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Buffet Guidelines

Written by Ken Frankel

For some travel destinations, particularly Las Vegas and cruise lines, the all you can eat buffet is one of the highlights of the trip. While on a cruise line, you do not have a choice of buffets, while in Las Vegas virtually every hotel has its own buffet and they are at various price points and quality. One of the most common questions for Vegas visitors is where is the best buffet? Later we will give more “Top Picks” for Vegas buffets, but for now, we wanted to also give readers some guidelines for evaluating buffets.

What is best for one is the not best for everyone. The primary differing factors are: (1) price points; (2) availability of seafood; (3) children’s pricing; and (4) child-friendly food options. All these factors are related. The more seafood a buffet has and the whether it is fried is one of the best indicators of buffet pricing. If you don’t like seafood, there is no reason to pay for the more expensive buffets. Children are often not seafood fans and the breadth of choice of pizzas, pastas, and the availability of things like mac and cheese, as well as the dessert selection, are important issues if trying to satisfy kids.

The primary costs factors in a buffet are seafood, meat, and the quality of those meats and labor. Labor costs are why the more expensive buffets have someone carving meats, cooking omelets, showcasing pasta stations, offering other cook-to-order options such as an Asian stir fry, or having someone make your salad fresh with your choice of ingredients.

If you want to know how much a hotel has invested in its buffet, the primary thing to look for is shrimp. Most buffets have shrimp, it is the type of shrimp that matters. The larger the shrimp the more expensive. Already peeled shrimp is more expensive than not. Raw shrimp is more expensive than breaded fried shrimp because people will eat more raw shrimp since there is no fried breading on top to make them feel full. Adding fried breading also makes the shrimp look larger than they actually are. The best buffets have large shrimp already peeled.

Similarly, the best buffets will have crab legs and many buffets do not have crab legs. Crab legs are like shrimp, the bigger the more expensive and the better buffets will have cracked the crab legs for you. The ones with better service levels will also steam the crab legs for you upon request.

Buffets with baked or steamed fish options such as sea bass, salmon, halibut, etc. are more expensive than buffets whose only fish option is fish and chips (fried cod) and maybe fried shrimp; the more exotic the fish and meat choices, the more expensive the buffet. The better buffets will tend to have fish options you might not have heard of and exotic meats such as wild boar, venison, or labor-intensive preparations like chicken wellington.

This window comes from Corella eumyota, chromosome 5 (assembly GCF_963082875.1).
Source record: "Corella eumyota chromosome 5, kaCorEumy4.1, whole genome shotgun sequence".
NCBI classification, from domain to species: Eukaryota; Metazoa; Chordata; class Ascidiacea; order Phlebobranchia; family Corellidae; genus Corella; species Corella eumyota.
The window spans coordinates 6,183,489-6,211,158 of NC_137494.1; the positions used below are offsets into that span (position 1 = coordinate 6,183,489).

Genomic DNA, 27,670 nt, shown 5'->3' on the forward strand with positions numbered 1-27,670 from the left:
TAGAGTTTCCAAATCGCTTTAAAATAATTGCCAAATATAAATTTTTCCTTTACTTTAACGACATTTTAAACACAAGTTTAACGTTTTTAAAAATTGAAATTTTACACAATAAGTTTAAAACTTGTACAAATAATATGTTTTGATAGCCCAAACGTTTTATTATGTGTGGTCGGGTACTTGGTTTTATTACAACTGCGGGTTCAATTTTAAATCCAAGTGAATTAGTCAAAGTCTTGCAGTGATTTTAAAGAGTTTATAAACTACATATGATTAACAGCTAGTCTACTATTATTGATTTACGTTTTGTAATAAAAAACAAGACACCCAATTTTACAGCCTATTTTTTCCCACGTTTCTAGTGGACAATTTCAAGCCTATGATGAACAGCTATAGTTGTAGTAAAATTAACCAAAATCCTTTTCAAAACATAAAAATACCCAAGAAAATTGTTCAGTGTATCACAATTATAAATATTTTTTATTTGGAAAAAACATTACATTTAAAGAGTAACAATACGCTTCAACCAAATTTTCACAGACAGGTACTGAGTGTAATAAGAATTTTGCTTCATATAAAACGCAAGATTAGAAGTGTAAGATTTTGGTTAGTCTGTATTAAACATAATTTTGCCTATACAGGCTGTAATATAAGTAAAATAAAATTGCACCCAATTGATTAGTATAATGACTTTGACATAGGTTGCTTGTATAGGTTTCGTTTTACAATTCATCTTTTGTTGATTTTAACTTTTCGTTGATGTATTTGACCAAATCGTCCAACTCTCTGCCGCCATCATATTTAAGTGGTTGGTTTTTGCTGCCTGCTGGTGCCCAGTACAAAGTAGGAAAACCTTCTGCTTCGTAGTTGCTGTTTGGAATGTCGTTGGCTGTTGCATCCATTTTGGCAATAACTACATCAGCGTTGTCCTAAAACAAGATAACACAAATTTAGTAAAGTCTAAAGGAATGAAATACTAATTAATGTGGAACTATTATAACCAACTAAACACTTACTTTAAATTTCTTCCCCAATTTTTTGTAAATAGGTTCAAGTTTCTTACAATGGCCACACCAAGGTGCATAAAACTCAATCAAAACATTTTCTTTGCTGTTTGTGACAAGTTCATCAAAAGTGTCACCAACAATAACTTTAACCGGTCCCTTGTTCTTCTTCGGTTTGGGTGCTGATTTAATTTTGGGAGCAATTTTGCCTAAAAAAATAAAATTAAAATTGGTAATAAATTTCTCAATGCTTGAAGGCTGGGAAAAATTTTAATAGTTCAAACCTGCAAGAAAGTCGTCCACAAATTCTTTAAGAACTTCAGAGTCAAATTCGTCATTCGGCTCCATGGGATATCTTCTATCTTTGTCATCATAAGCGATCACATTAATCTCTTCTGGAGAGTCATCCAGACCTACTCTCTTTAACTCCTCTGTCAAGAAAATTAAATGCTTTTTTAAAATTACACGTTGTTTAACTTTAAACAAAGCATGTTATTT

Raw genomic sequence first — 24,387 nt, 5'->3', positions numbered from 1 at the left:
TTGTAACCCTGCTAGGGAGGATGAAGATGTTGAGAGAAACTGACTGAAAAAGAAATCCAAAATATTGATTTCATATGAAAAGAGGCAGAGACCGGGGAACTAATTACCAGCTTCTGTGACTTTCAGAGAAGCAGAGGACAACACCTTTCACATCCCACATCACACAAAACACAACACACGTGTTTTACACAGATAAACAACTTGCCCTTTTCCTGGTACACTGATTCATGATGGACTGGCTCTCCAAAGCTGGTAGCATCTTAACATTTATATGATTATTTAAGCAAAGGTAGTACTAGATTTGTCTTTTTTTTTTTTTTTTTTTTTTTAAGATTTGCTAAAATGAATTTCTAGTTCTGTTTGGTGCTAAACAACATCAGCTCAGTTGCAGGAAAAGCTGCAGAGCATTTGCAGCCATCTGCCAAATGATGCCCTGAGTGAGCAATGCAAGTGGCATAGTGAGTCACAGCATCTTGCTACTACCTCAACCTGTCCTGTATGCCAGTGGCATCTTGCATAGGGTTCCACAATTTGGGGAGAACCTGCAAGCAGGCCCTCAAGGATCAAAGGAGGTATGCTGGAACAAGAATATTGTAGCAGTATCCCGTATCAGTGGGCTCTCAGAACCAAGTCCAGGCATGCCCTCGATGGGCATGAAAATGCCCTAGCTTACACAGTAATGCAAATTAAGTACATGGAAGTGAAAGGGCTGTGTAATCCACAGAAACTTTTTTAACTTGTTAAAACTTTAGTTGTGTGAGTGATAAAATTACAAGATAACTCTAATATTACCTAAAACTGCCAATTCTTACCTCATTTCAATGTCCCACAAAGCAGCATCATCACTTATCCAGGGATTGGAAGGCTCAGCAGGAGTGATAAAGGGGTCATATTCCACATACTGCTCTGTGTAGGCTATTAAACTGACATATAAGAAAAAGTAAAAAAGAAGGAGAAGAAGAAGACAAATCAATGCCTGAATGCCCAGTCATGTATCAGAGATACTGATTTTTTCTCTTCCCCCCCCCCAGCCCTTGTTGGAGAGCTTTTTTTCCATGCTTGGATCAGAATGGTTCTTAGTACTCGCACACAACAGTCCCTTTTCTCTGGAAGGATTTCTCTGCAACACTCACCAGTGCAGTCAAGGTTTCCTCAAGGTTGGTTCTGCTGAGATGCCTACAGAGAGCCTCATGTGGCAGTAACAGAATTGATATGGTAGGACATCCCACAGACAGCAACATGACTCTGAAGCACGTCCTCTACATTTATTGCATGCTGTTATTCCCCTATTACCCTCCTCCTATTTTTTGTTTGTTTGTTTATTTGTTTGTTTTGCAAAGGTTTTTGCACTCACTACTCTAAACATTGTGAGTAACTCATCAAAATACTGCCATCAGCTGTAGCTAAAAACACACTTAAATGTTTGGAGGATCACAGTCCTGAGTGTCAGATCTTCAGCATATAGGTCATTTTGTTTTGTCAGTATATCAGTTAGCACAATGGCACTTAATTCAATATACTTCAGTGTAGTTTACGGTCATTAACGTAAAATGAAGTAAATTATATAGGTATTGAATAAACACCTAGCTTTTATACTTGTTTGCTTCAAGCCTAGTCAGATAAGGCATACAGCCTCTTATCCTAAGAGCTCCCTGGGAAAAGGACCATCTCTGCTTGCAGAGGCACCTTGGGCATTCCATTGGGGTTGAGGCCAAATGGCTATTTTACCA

There are few buffets that serve lobster, but those that do tend to be the more expensive ones, and again, this is a reason that buffets like this might be the best for two single adults and not the best for families with children.

Look at the carved meat stations. First of all, do they have a carved meat station? The better ones do. Then, how many meats are they serving carved and what is the quality? The things to look for here are do they have prime rib and what is the quality of that prime rib? With turkey you need to try it, but turkey is hard to do well and keep moist. If your buffet serves up a moist turkey, you are in a good buffet. The really top buffets will have things like carved London broil and carved salmon.

As much as I love sushi, I would never eat sushi at a buffet, but again the better, more expensive ones tend to have sushi options and if you are going to eat sushi at a buffet, only eat at the more expensive ones. Sushi requires exacting labor-intensive preparations to be done properly and safely. It is more likely the higher-priced buffets have invested in this.

Desserts are cheap, and even lower quality buffets might have good tasting desserts because sugar makes all things taste better. The cheaper buffets will have soft serve ice cream machines. The better buffets will have multiple choices of flavors with someone scooping it for you and the really top ones will have gelatos with flavors like stracciatella.

Here’s another sign of a high end buffet: someone making either bananas foster or cherries jubilee right in front of your eyes. One level down will be buffets that have those items as self-serve and below that the buffets that lack them at all. The biggest thing to look for in dessert selection is how they present their cakes. If cakes are pre-sliced or they have someone serving you slices, this is a better buffet than ones that allow people to slice and then butcher the cakes themselves. One sure sign of a cheap buffet is looking at the cakes and pies and seeing that people have hacked them to pieces.

Let us know your Vegas buffet experiences or if you want us to review a particular place!

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